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UW students participating in major vaccine study

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UW students participating in major vaccine study

A video screenshot shows a student at the UW School of Nursing preparing a vaccine for COVID-19 for a volunteer patient.

The UW has joined a list of more than 20 other universities across the nation participating in an upcoming study aiming to determine whether people vaccinated against COVID-19 are still able to become infected and inadvertently spread the virus to others.

The Prevent COVID U study is being organized through the COVID-19 Prevention Network (CoVPN), an organization formed and funded by the National Institute of Allergy and Infectious Diseases. Operating out of Seattle’s Fred Hutchinson Cancer Research Center, CoVPN will coordinate the nationwide study across a lengthy list of participating college campuses.

The study will be among the first to seek answers as to whether vaccinated people can asymptomatically spread COVID-19.

“The thing that really distinguishes this from previous studies is that the earliest vaccine studies, and really the ones that we have the results for at this point, focused on people who got symptomatic infections,” Dr. Amanda Casto, an infectious disease specialist at the UW’s department of medicine, said.

Expected to be conducted over five months, Prevent COVID U seeks to enroll about 12,000 students between the ages of 18-26 across participating campuses, who will be compensated for their contribution. Upon enrollment, participants will be randomly placed into two groups, with half receiving the Moderna COVID-19 vaccine immediately and the other half receiving it four months later. Participants in the second group are allowed to get the vaccine elsewhere in the meantime, said Dr. Holly Janes, a biostatistician at Fred Hutch.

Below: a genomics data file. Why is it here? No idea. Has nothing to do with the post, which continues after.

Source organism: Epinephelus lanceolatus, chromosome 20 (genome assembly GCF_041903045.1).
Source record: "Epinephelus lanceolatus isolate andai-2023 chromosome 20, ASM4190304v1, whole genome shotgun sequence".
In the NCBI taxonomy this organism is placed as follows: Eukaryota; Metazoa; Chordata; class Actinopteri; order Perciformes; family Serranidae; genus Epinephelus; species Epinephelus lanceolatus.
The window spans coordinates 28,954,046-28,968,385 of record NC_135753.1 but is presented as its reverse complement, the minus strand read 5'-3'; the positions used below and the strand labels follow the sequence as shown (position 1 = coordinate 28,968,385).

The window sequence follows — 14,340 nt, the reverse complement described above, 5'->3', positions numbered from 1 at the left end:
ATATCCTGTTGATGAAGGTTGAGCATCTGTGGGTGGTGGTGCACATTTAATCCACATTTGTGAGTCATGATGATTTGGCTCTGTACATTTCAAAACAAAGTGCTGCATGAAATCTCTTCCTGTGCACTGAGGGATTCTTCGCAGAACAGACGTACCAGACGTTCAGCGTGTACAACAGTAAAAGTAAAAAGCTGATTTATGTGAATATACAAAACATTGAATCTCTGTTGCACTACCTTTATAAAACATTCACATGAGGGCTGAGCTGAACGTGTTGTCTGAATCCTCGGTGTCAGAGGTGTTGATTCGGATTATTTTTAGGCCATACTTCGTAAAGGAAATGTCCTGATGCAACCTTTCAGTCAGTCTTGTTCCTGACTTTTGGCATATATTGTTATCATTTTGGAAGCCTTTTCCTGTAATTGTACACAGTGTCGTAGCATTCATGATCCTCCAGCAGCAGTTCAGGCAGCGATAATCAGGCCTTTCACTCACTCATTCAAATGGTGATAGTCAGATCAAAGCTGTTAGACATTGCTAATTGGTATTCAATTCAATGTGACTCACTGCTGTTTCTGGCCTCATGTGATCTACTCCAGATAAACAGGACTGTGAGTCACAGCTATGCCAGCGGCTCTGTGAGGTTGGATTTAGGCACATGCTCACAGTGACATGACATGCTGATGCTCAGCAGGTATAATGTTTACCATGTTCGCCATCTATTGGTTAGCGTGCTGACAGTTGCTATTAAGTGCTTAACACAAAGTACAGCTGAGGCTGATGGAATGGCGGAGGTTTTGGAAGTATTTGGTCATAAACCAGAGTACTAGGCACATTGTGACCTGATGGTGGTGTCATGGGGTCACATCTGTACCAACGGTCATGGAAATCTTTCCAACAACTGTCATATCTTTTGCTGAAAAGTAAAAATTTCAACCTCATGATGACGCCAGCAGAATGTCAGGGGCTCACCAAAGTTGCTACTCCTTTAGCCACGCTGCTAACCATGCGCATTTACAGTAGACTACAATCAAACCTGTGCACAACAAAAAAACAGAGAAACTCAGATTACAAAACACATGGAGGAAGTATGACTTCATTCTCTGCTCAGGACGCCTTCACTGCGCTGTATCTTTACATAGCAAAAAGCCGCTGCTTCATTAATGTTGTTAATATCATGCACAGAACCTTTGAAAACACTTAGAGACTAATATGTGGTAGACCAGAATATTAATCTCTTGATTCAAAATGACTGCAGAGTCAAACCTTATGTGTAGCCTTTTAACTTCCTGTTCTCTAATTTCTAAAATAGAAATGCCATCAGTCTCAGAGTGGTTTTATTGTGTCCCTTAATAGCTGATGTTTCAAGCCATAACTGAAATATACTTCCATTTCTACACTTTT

Throughout the study, students will be asked to answer questionnaires, provide occasional blood samples, and take a nose swab COVID-19 test daily. The study is expected to use a high volume of nasal swabs — over 1.3 million of them.

“A specific challenge for SARS-CoV-2 is that we know that for this virus, a considerable amount of infections are asymptomatic, and so to capture all those infections you have to do widespread and broad screening for infection,” Janes said.

Janes also said this study would not have been possible earlier on in the pandemic due to the lack of testing capacity, but it has become more feasible over time as tests have become more abundant.

In addition to the 12,000 students enrolled in the main cohort of the study, an expected 25,500 close contacts of those enrolled will be given the chance to join the peripheral cohort of the study. This group will not be vaccinated alongside those in the study but will be tested and surveyed alongside them to further track potential infections.

“It’s going to be harder and harder to find unvaccinated people to do a study like this, but it’s still a really important question that needs to be answered,” Casto said. “So that’s essentially why we’re doing it now, and we’ve done the best that we can to get the study up and moving as quickly as possible.”

The study is currently planned to conclude before this fall, aiming to have results before the 2021-2022 school year begins. The results for the Moderna vaccine should apply to the Pfizer-BioNTech vaccine as well, according to Fred Hutch.

Janes said this study is an opportunity for young people to contribute to a highly important cause for the public good and play a key role in fighting the pandemic.

“We’re very thankful that University of Washington undergrads and grad students have participated in a lot of our research before, and they’re always a very good group to work with,” Casto said.

Reach reporter Max Keystone at Twitter: @KeystoneMax

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